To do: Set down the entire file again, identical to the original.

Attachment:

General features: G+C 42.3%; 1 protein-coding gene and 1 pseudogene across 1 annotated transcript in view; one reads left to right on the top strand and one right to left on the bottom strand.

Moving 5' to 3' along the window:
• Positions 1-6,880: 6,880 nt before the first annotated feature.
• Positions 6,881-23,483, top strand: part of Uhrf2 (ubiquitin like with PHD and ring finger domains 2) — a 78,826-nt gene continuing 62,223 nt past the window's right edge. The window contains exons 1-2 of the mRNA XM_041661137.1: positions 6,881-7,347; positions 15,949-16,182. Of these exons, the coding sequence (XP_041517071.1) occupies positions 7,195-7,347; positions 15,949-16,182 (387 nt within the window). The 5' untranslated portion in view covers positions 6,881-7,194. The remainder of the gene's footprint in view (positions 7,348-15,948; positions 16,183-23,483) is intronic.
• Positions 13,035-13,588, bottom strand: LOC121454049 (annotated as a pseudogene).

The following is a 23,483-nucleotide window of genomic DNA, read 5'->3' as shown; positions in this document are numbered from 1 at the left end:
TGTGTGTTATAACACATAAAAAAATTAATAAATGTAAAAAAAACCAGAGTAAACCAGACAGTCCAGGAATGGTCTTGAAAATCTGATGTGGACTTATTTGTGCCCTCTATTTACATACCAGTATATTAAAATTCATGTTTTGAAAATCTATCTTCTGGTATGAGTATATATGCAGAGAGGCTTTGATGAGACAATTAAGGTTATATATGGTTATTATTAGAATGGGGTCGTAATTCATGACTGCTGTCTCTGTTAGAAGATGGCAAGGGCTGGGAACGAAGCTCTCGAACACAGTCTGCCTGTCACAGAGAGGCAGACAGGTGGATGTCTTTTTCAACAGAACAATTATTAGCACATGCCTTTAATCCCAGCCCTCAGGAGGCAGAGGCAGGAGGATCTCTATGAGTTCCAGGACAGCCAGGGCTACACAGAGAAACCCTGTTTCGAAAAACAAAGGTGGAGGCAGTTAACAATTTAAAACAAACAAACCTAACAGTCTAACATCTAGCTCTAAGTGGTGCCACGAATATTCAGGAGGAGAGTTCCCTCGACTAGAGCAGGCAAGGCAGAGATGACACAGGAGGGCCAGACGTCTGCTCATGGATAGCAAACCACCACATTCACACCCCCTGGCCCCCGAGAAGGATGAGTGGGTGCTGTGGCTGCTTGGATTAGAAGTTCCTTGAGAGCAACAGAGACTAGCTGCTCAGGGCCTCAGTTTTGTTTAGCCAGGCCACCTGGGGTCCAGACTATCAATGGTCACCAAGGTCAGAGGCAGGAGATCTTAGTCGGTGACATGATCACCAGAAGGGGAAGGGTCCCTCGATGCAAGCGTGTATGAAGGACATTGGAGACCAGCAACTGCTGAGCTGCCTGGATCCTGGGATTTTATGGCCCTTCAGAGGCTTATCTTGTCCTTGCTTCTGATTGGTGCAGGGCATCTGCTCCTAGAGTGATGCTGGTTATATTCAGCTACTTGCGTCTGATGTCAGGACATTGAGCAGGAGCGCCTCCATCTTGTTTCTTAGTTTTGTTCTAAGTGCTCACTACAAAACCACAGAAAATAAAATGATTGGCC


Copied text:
General features: G+C 42.3%; 1 protein-coding gene and 1 pseudogene across 1 annotated transcript in view; one reads left to right on the top strand and one right to left on the bottom strand.

Moving 5' to 3' along the window:
• Positions 1-6,880: 6,880 nt before the first annotated feature.
• Positions 6,881-23,483, top strand: part of Uhrf2 (ubiquitin like with PHD and ring finger domains 2) — a 78,826-nt gene continuing 62,223 nt past the window's right edge. The window contains exons 1-2 of the mRNA XM_041661137.1: positions 6,881-7,347; positions 15,949-16,182. Of these exons, the coding sequence (XP_041517071.1) occupies positions 7,195-7,347; positions 15,949-16,182 (387 nt within the window). The 5' untranslated portion in view covers positions 6,881-7,194. The remainder of the gene's footprint in view (positions 7,348-15,948; positions 16,183-23,483) is intronic.
• Positions 13,035-13,588, bottom strand: LOC121454049 (annotated as a pseudogene).

The following is a 23,483-nucleotide window of genomic DNA, read 5'->3' as shown; positions in this document are numbered from 1 at the left end:
TGTGTGTTATAACACATAAAAAAATTAATAAATGTAAAAAAAACCAGAGTAAACCAGACAGTCCAGGAATGGTCTTGAAAATCTGATGTGGACTTATTTGTGCCCTCTATTTACATACCAGTATATTAAAATTCATGTTTTGAAAATCTATCTTCTGGTATGAGTATATATGCAGAGAGGCTTTGATGAGACAATTAAGGTTATATATGGTTATTATTAGAATGGGGTCGTAATTCATGACTGCTGTCTCTGTTAGAAGATGGCAAGGGCTGGGAACGAAGCTCTCGAACACAGTCTGCCTGTCACAGAGAGGCAGACAGGTGGATGTCTTTTTCAACAGAACAATTATTAGCACATGCCTTTAATCCCAGCCCTCAGGAGGCAGAGGCAGGAGGATCTCTATGAGTTCCAGGACAGCCAGGGCTACACAGAGAAACCCTGTTTCGAAAAACAAAGGTGGAGGCAGTTAACAATTTAAAACAAACAAACCTAACAGTCTAACATCTAGCTCTAAGTGGTGCCACGAATATTCAGGAGGAGAGTTCCCTCGACTAGAGCAGGCAAGGCAGAGATGACACAGGAGGGCCAGACGTCTGCTCATGGATAGCAAACCACCACATTCACACCCCCTGGCCCCCGAGAAGGATGAGTGGGTGCTGTGGCTGCTTGGATTAGAAGTTCCTTGAGAGCAACAGAGACTAGCTGCTCAGGGCCTCAGTTTTGTTTAGCCAGGCCACCTGGGGTCCAGACTATCAATGGTCACCAAGGTCAGAGGCAGGAGATCTTAGTCGGTGACATGATCACCAGAAGGGGAAGGGTCCCTCGATGCAAGCGTGTATGAAGGACATTGGAGACCAGCAACTGCTGAGCTGCCTGGATCCTGGGATTTTATGGCCCTTCAGAGGCTTATCTTGTCCTTGCTTCTGATTGGTGCAGGGCATCTGCTCCTAGAGTGATGCTGGTTATATTCAGCTACTTGCGTCTGATGTCAGGACATTGAGCAGGAGCGCCTCCATCTTGTTTCTTAGTTTTGTTCTAAGTGCTCACTACAAAACCACAGAAAATAAAATGATTGGCC